2019.07.09 Olympic National Park

Wake Up To Adventure

Olympic National Park coffee mug

In the Olympic National Park Visitor Center gift shop this morning, Mallory pointed out a coffee mug inscribed with “Wake Up To Adventure” and said that would be a good blog post title.  It certainly described our day!

Last night as we were getting ready for bed, KK noted that his plastic dirty clothes bag had been leaning against a vent on the wall near the floor.  After a short time, he noticed that it was melting the bag.  He showed me the vent and I said I could see the burnt plastic on the vent, and he said that was already like that.  Melting bags and luggage is a common occurrence!

This morning, KK was gathering his things from his side of the bed and bumped against the lamp cord.  There was a loud pop and then the power went out in our room.  KK says it’s a wonder nobody has ever died in this motel.  (Do we know that people haven’t?)  He went to the front desk and let them know to flip the breaker in room 114.  The manager says, “Oh, okay” and turns and takes care of it.  No questions, no surprise, no apologies.  Flipping breakers is a common occurrence!

Today is all things Olympic National Park.  The park has several different features/areas and visitors centers.  We started with a short drive to the Hurricane Ridge area, so named for its intense winds.

First things first, the entrance we used to come into the park from Port Angeles had one of the nicest signs and areas we have ever seen.  They had a parking lot so you could pull over and take your picture!  We thought that risking your life pulling over on the shoulder was part of the thrill and excitement of visiting a national park.  They also had a built-in stand for you to place your camera for group photos.  This park has it all, and we haven’t even made it past the sign.

This sign has its own parking lot
Built-in camera stand
Hello from Olympic National Park!

Mallory and I rode with PK on the drive from the hotel to the park.  PK shared some stories she had read about in the park newspaper earlier.  Turns out the current excitement in the park is that the National Park Service is airlifting mountain goats out of Olympic NP and taking them to the North Cascades NP. Mountain goats are not native to this park, and some years ago about a dozen were brought in. Their numbers have grown and they’re not too kind to the local vegetation.  So the Park Service is collecting them and then airlifting them out of the park.  We didn’t see this in action, but overheard a visitor ask the Park Ranger if today would be a good day to watch the airlifting.

We attended a Park Ranger-led talk about the wildlife and glaciers on the terrace outside the Visitors Center. There are over 100 glaciers in Olympic National Park and the ranger was able to point out several to us during the talk.

Park Ranger and Glaciers

After the talk, Mallory and I went on a short hike while the rest of the group drove on to our next stop.  While hiking, Mallory saw two marmots.  Lucky!  A visitor told the Park Ranger he had seen a bear earlier this morning on the same trail we went on.  We didn’t see any bears.  Lucky!

Hurricane Ridge: This picture contains, in order: snow, a glacier carved valley, the Strait of Juan de Fuca, and Canada.
Saw this station on our hike. Olympic Ski Patrol – Ice Station Zebra.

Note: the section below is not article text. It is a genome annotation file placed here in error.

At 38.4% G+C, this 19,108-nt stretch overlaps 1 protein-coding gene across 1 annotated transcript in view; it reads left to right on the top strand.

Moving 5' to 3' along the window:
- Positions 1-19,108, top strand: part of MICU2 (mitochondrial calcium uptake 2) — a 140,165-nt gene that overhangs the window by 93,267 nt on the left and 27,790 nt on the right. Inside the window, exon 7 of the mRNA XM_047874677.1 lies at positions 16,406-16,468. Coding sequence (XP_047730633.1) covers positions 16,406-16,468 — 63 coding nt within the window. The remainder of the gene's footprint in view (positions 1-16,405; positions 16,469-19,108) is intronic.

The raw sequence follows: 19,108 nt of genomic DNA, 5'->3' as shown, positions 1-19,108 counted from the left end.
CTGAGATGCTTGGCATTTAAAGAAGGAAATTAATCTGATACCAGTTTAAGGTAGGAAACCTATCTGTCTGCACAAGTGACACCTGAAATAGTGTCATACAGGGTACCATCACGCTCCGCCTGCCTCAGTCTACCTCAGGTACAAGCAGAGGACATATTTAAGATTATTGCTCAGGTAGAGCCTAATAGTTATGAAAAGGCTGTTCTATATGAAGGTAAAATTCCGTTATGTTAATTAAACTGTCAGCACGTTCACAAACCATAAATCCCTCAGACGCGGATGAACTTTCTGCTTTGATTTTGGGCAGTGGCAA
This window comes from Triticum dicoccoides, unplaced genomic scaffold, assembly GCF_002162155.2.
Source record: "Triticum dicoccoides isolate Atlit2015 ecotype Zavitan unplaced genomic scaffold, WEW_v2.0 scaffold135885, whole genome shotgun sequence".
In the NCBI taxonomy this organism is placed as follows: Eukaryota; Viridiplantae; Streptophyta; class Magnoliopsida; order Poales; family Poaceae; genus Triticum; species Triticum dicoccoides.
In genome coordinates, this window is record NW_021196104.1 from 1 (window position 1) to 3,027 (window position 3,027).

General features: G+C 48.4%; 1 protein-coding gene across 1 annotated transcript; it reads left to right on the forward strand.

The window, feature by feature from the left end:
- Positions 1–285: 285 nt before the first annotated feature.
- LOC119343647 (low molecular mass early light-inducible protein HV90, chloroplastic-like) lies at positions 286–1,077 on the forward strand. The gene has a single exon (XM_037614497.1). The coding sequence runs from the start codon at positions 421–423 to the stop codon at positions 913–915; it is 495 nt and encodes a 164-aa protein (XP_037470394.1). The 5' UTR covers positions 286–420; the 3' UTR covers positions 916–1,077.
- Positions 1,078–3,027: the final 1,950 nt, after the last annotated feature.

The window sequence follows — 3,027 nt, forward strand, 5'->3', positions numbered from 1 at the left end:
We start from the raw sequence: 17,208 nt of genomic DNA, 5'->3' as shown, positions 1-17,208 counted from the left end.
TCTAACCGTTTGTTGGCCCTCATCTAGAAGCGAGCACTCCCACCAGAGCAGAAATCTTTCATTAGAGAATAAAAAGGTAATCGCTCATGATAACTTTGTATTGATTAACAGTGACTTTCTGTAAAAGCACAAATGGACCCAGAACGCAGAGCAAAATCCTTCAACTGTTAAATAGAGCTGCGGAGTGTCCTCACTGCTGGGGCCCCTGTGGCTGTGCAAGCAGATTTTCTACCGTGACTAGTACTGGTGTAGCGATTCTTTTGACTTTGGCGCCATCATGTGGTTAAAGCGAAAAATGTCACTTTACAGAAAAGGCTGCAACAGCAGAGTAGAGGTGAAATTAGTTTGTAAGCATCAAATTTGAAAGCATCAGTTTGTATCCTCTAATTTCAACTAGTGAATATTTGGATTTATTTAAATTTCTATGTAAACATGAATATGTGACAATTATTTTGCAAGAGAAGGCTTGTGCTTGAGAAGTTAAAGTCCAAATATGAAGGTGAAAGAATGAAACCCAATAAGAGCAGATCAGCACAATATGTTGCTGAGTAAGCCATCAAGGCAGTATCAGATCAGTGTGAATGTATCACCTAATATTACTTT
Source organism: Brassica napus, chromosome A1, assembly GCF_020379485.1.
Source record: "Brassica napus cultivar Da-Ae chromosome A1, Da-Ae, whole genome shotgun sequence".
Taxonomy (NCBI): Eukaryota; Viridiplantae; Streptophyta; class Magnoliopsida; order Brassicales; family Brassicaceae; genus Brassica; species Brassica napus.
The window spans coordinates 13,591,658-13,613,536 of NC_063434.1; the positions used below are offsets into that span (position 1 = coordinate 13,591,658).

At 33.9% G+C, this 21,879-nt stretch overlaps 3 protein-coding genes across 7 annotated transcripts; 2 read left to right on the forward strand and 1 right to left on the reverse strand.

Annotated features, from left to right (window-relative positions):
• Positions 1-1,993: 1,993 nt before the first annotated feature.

View from our hike. A classic snow-peaked mountain range.

We met up with the group at Sol Duc Falls, about 90 minutes down the road.  The drive to Sol Dec Falls took us past Lake Crescent, which was one of the most beautiful high mountain lakes I have ever seen.

We had lunch in the parking lot at the Falls.  There were a few picnic tables available, but we ate standing up gathered around KK’s tailgate.

The trail to the falls was 0.8 miles, and you would never have a chance to see the sun, even on a day it is not cloudy, because of the size of the trees.  It is dark and green and moist.

On the trail to Sol Duc Falls
Sol Duc Falls. It is three waterfalls in one!
Ellery and Erin checking out the falls
Mallory the Adventurer

After the falls, we drove to Forks for dinner. Before we could make it to Forks, we got stuck in a timber accident.  Traffic was stopped on the highway both directions while crews picked up trees off the road that appear to have fallen off a truck.  We were stopped for over 30 minutes, and when we finally took off, the line of traffic coming our way was a mile long.

Forks is the setting for the Twilight books, and they had a surprising lack of photo ops in the town to take advantage of this.  Erin said that at one point, tourism was up 700% in the town of Forks, due to the Twilight fame.

The last stop of the day was the Hoh Rain Forest in Olympic National Park. It was almost 8:00 before we arrived, but thankfully it does not get dark real early up here.  We selected a short hike called the “Hall of Mosses”.  This is the best trail name ever.

Family Picture in front of the Hoh Rain Forest sign. It was raining.
Moss Covered Tree
Moss Covered Grove
Trees growing on a nurselog
Massive Slug
Mallory spotted a feature that looked like a moss covered Sasquatch

One thing we noticed that everything on the forest floor was covered in moss.  Even tree limbs that you can tell were very fresh, had a nice layer of moss on it.  Don’t lay down and take a nap at the Hoh Rain Forest, you will be green when you wake up!

Ellery walked the entire 0.8 mile trail at the Hall of Mosses, and did it in oversized rain boots.  I told her I would be extremely impressed if she made it the whole way, and she did!  Great job, Ellery!

Ellery in rain boots

KK and PK did not take the hike, and they drove over to Ruby Beach to see the formations, and we met at our motel at Lake Quinault around 10:30.  We arrived within a few minutes of each other.  Great things happen when you are willing to Wake Up To Adventure.

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